The final betrayal occurs when Oliver tells Irena he's in love with Alice, and will grant Irena a divorce, something...despite all this...she doesn't want. Afraid of what she might do, Irena tearfully tells Oliver to go.
After a failed attempt at a pseudo-intervention by Oliver, Alice, and Judd, we follow Oliver and Alice back to their office, where they are working late. They are confronted by a large cat - albeit one we never really see.
Again, Lewton, Tourneur and Robson were relying on shadows and sound to carry the scene, and it is only when Oliver picks up a T-square - which, when draped in shadow, looks like a crucifix - does the film trade in on the more traditional horror iconography of the Universal films.
After scaring the cat off, we find Dr. Judd still at Oliver and Irena's apartment. Irena arrives, and Judd does the full court press, professing his feelings for Irena by kissing her. A shadow falls over Irena's face, which goes from sweet to menacing. Judd then realizes he's really screwed the pooch (or the cat) on this one, and in a mercifully brief scene with Judd wrestling with what's clearly a stuffed cat, he is killed.
Oliver and Alice arrive, and find Judd's body. Irena wanders back to the zoo, which is now covered in fog. Seemingly mindlessly, she opens the lock to the panther cage (!) and lets the animal lunge free, directly at her. Moments later, Oliver and Alice find her body. Oliver says "She never lied to us" (whatever the hell that's supposed to mean) and Alice walks away in tears. The end.
Apparently, when the RKO front office saw the initial rushes of Cat People, they were unnerved...to say the least. Where were the monsters...the scares? But Lewton had an ally in the RKO high command. Charles Koerner liked what he saw and allowed the film to go out mostly as Lewton envisioned it.
Koerner and Lewton were rewarded when Cat People became a huge hit, one of RKO's biggest moneymakers of the year, and a movie that played for months - so long that some film reviewers who at first panned it went back and saw it again, giving it rave reviews.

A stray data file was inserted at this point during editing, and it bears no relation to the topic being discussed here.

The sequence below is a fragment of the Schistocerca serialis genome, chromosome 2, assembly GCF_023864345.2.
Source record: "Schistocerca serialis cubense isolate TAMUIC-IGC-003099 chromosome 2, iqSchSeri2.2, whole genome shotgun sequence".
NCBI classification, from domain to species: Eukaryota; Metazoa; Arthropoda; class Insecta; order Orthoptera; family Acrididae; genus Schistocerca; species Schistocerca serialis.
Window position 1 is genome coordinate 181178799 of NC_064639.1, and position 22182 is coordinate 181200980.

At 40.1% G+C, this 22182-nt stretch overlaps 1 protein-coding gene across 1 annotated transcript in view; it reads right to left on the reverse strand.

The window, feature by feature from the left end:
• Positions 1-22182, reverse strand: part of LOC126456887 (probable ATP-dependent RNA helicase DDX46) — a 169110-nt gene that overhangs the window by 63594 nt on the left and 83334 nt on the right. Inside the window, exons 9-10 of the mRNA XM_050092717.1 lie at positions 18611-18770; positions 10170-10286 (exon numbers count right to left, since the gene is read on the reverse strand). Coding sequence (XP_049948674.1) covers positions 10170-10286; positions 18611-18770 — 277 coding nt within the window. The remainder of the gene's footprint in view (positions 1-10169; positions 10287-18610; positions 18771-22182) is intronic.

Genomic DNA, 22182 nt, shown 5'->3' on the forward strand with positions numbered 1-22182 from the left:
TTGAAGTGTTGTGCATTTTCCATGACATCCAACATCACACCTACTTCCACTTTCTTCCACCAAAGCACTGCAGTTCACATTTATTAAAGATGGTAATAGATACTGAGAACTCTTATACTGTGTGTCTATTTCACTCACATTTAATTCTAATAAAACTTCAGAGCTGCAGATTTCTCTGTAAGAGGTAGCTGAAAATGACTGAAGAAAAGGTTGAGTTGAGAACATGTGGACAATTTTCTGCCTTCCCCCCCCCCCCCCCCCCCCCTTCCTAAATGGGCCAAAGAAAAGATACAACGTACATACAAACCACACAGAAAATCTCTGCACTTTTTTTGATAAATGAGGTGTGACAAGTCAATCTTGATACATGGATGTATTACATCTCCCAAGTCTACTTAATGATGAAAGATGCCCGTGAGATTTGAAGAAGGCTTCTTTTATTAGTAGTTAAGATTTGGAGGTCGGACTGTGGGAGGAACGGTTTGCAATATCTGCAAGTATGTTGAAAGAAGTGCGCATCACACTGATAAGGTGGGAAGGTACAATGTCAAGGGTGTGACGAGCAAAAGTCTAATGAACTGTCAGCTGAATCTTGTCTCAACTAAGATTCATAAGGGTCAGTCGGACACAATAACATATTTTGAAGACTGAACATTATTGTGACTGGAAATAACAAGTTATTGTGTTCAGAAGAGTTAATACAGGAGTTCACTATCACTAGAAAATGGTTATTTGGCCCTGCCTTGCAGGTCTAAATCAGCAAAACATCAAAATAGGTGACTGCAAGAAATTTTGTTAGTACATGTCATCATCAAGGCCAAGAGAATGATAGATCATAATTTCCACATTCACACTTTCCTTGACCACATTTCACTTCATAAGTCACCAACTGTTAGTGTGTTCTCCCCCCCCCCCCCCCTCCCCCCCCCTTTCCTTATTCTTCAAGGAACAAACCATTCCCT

They now recognized its subtler elements and how carefully Lewton, Tourneur, and the rest worked to create realistic, believable characters and put them in truly frightening situations, frequently letting the audience use its imagination to conjure up the biggest scares.
Lewton, a generally tortured soul, took every affront personally and must have been relieved to see his unconventional cinematic instincts pay off. By the time Cat People began racking up huge box office numbers, Lewton had almost entirely completed his second film, I Walked With A Zombie.
I Walked With A Zombie
Many people consider I Walked With A Zombie (1943) Lewton's masterpiece (director Jacques Tourneur called it "The best film I've ever done in my life") and in many ways its easy to see why.
Right from the beginning, when the narrator (the main character, Betsy, played by Frances Dee) makes light of the very title of the film by admitting how absurd it is, the film casts a spell that is utterly unlike any horror movie, before or since. It's a moment that has to be Lewton's, who loved little digs at his studio bosses.
Betsy, a nurse, is hired to travel to the tropical island of San Sebastian to help care for the invalid wife of a rich sugar plantation owner, a man named Paul Holland (Tom Conway again). As snow falls outside her window, she jumps at the chance to work in such a warm, relaxed location.
On the trip to the island by boat, she meets Holland, who reinforces the idea of the story...which is that nothing is what it seems. Betsy marvels at the beautiful flying fish seen in the moonlight, but Holland feels compelled to tell her the fish are not jumping for joy - they're in abject terror trying to flee bigger fish. As you might guess, Holland is not a fun guy.
Every character or situation that Betsy encounters in the film is not at all what it first seems to be. Holland's wife isn't just an invalid, she's almost a zombie (a-ha!) and stays in a creepy room, kept almost completely dark. Upon meeting Betsy the first time, she wordlessly stalks her like the Frankenstein Monster until Holland steps in. Holland claims to love his wife, but seems romantically interested in Betsy.
Betsy ends up developing mutual feelings for Holland, who is a total cold fish (and married besides!), and not for the more traditional leading male character, Holland's half-brother Wesley Rand (played by James Ellison). Despite her feelings, Betsy decides to try and help "cure" Mrs. Holland, by turning to voodoo...which is practiced nearly out in the open on the island.
Another thing out in the open is the personal drama in the Holland family. During a scene in a restaurant in the center of town, a local (portrayed by the improbably named Sir Lancelot) plays a song to everyone in earshot relaying the sordid details of the Holland clan, only to meekly apologize when confronted by Wesley.
After Wesley gets hammered, leaving Betsy essentially alone as night falls, the singer returns and plays the song again. This time, he is seeming much more menacing and looks Betsy directly in the eye as he sings. Its an odd, unsettling scene - in a way you can't quite put your finger on.
Even the titular sequence - when Betsy walks with Mrs. Holland through a creepy, quiet field as the wind howls - is full of misdirection. Betsy is given a small piece of paper (a "voodoo patch") to help ward off danger during her trip, but in the process it is snagged off by a tree branch, with seemingly no consequences.
Eventually, Betsy runs into a more traditional zombie, the bug-eyed Carrefour (Darby Jones), and you might think this is going to be a classic movie monster...something that's going to attack or otherwise harm Betsy. But that doesn't happen either.